About 20 minutes later, I looked across the playground and saw the two boys plus another one. They were rough housing and the mom of the third boy walked over and told them to stop it. They clearly all knew each other.
That’s where my story basically ends. Fia continued to fuss, I brought her home and she’s napping now. And I continue to stew. Is this just part of parenthood or was this scenario a bit of an extreme? Let me know your thoughts.
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Wednesday, September 14th, 2011
Peepers is the yellow one on right
Fia nearly killed Peepers and I nearly had a heart attack. If your child kills an animal, aren’t their chances of becoming a serial killer heightened?
The hair-raising incident happened on a recent visit to my Aunt Nancy, who lives on the bayou about an hour north of New Orleans. She and my uncle live in a spectacular setting where jasmine grows like weeds, and crawfish populate the waters (sans oil) with abundance. I woke up to hummingbirds fluttering about and Fia squawking for Peepers.
Peepers and Peg are a pair of lovebirds. Both are boys, so I guess they’re gay. They’ve been partners for 15 years now. Peg only has one leg, thus his name. Peepers has scrunched up feet from a stroke, which means he needs to land on flat surfaces. He can’t curl his toes around a perch. Both survived Hurricane Katrina. Peepers also survived a near fatal beheading when caught up in a ceiling fan a few years back. But he almost didn’t survive Fia.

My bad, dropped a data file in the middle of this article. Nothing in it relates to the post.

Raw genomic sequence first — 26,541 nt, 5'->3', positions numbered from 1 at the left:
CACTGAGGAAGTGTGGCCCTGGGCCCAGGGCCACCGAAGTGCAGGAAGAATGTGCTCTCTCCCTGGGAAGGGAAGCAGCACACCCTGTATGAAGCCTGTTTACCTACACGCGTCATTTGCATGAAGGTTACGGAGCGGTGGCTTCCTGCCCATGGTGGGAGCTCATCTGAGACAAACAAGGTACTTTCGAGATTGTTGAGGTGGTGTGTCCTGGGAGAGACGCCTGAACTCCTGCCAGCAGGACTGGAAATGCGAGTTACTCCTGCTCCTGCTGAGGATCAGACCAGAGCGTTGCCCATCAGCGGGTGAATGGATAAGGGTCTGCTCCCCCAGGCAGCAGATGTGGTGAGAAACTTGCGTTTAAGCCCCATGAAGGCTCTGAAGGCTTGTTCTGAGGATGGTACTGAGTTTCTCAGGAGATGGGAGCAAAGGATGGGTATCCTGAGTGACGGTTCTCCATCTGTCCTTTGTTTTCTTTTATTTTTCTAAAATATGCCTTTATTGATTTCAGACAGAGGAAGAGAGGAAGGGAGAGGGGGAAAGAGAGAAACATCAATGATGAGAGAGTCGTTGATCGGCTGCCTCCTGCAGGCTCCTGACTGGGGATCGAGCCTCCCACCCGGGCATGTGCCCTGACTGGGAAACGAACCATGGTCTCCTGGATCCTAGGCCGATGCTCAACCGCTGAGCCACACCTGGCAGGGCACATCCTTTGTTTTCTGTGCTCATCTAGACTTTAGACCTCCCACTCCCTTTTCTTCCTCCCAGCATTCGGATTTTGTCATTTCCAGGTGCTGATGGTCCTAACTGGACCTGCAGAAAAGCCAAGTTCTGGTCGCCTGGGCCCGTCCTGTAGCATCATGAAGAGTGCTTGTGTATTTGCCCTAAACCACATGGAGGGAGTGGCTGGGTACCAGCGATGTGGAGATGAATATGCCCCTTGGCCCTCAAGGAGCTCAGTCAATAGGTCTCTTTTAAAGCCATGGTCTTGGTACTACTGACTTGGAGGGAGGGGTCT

For background, Fi has chased after pigeons on the playground before, but her obsession with Peepers was unlike anything I’d seen. Nancy lets them fly about the house a couple times a day. Peepers will land right on your shoulder, or your head, and loves to have his belly rubbed. No joke.
The first—and only–time he landed on her arm, Fi squealed with delight. But before I could even say, “gentle,” she grabbed his head in her fist and took off running across the room, screaming with glee. All I could see were his legs poking out of her hand.
I gasped in horror, lunged for her fist and quickly pried it open. Peepers is yellow, but at that moment I swear he was blue. He took off in flight and Fia, thinking this is the most fun she’s ever had, ran after him again. Her fingers were covered in feathers. She tried to eat one.
“Um, this isn’t such a good idea,” I yelled across the room, cornering Fia from Peeps. “Fia, stop!” I screamed.
Nancy chimed in, scooping up a now-traumatized lovebird. “If she kills Peepers, she’ll have to kill Peg because they can’t be alone.”
Peg, upon hearing this, began to squawk, realizing his mortality was on the line.
Oh great, so she becomes a serial lovebird killer. Just what I always dreamt of for my daughter.
Luckily no more feathers were shed during our stay. But a lot of tears were. Everyday, after she grew tired of slobbering on Willy the dog, she’d go over to the cage, stand on her tippy toes and shake it—hard. She’d stick her fingers in, trying to extract even a feather. Peg and Peeps would squawk and take cover in their birdhouse. I’d pull Fia away, which would trigger an immediate tantrum. Crying, pointing at the cage, and ending with throwing herself on the ground.
“Poor baby,” I’d say. “I’m so sorry your mama won’t let you squeeze a bird to death.”
Each time we tried to supervise/teach her to hold him gently, I could see her fist tighten around his neck and I had to take him away (which of course meant more tantrums). After several more attempted beheadings we just kept them both in their cage.
I thought I’d come here for tranquility, not baby and bird wrangling.